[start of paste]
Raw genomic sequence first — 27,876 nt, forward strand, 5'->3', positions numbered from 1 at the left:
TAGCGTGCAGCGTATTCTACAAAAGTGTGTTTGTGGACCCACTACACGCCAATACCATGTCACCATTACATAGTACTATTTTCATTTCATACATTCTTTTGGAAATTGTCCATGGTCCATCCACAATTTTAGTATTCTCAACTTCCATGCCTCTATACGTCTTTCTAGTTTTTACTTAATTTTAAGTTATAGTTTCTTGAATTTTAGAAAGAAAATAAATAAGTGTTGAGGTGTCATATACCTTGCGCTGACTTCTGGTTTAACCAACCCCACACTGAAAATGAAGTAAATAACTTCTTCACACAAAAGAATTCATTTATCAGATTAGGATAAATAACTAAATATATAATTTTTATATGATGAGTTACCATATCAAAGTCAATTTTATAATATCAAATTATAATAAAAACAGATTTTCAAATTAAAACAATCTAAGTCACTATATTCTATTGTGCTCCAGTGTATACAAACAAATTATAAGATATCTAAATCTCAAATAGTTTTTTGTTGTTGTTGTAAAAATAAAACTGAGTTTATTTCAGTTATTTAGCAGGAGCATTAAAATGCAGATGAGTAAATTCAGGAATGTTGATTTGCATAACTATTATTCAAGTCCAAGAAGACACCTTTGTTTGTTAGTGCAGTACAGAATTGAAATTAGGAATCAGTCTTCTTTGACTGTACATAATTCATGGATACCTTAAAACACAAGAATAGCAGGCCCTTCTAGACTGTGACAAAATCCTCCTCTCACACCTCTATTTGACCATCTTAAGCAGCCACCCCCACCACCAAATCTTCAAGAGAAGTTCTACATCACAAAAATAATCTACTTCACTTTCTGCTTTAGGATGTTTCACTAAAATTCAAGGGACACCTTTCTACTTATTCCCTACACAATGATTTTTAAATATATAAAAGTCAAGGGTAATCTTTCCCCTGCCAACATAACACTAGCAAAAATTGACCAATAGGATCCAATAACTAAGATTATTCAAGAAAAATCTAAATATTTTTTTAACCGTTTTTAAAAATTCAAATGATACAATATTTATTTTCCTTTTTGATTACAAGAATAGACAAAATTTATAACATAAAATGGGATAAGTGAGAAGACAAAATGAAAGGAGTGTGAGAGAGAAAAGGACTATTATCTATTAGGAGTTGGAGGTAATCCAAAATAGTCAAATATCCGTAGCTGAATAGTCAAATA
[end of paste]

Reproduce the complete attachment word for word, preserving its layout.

Raw genomic sequence first — 27,876 nt, forward strand, 5'->3', positions numbered from 1 at the left:
TAGCGTGCAGCGTATTCTACAAAAGTGTGTTTGTGGACCCACTACACGCCAATACCATGTCACCATTACATAGTACTATTTTCATTTCATACATTCTTTTGGAAATTGTCCATGGTCCATCCACAATTTTAGTATTCTCAACTTCCATGCCTCTATACGTCTTTCTAGTTTTTACTTAATTTTAAGTTATAGTTTCTTGAATTTTAGAAAGAAAATAAATAAGTGTTGAGGTGTCATATACCTTGCGCTGACTTCTGGTTTAACCAACCCCACACTGAAAATGAAGTAAATAACTTCTTCACACAAAAGAATTCATTTATCAGATTAGGATAAATAACTAAATATATAATTTTTATATGATGAGTTACCATATCAAAGTCAATTTTATAATATCAAATTATAATAAAAACAGATTTTCAAATTAAAACAATCTAAGTCACTATATTCTATTGTGCTCCAGTGTATACAAACAAATTATAAGATATCTAAATCTCAAATAGTTTTTTGTTGTTGTTGTAAAAATAAAACTGAGTTTATTTCAGTTATTTAGCAGGAGCATTAAAATGCAGATGAGTAAATTCAGGAATGTTGATTTGCATAACTATTATTCAAGTCCAAGAAGACACCTTTGTTTGTTAGTGCAGTACAGAATTGAAATTAGGAATCAGTCTTCTTTGACTGTACATAATTCATGGATACCTTAAAACACAAGAATAGCAGGCCCTTCTAGACTGTGACAAAATCCTCCTCTCACACCTCTATTTGACCATCTTAAGCAGCCACCCCCACCACCAAATCTTCAAGAGAAGTTCTACATCACAAAAATAATCTACTTCACTTTCTGCTTTAGGATGTTTCACTAAAATTCAAGGGACACCTTTCTACTTATTCCCTACACAATGATTTTTAAATATATAAAAGTCAAGGGTAATCTTTCCCCTGCCAACATAACACTAGCAAAAATTGACCAATAGGATCCAATAACTAAGATTATTCAAGAAAAATCTAAATATTTTTTTAACCGTTTTTAAAAATTCAAATGATACAATATTTATTTTCCTTTTTGATTACAAGAATAGACAAAATTTATAACATAAAATGGGATAAGTGAGAAGACAAAATGAAAGGAGTGTGAGAGAGAAAAGGACTATTATCTATTAGGAGTTGGAGGTAATCCAAAATAGTCAAATATCCGTAGCTGAATAGTCAAATA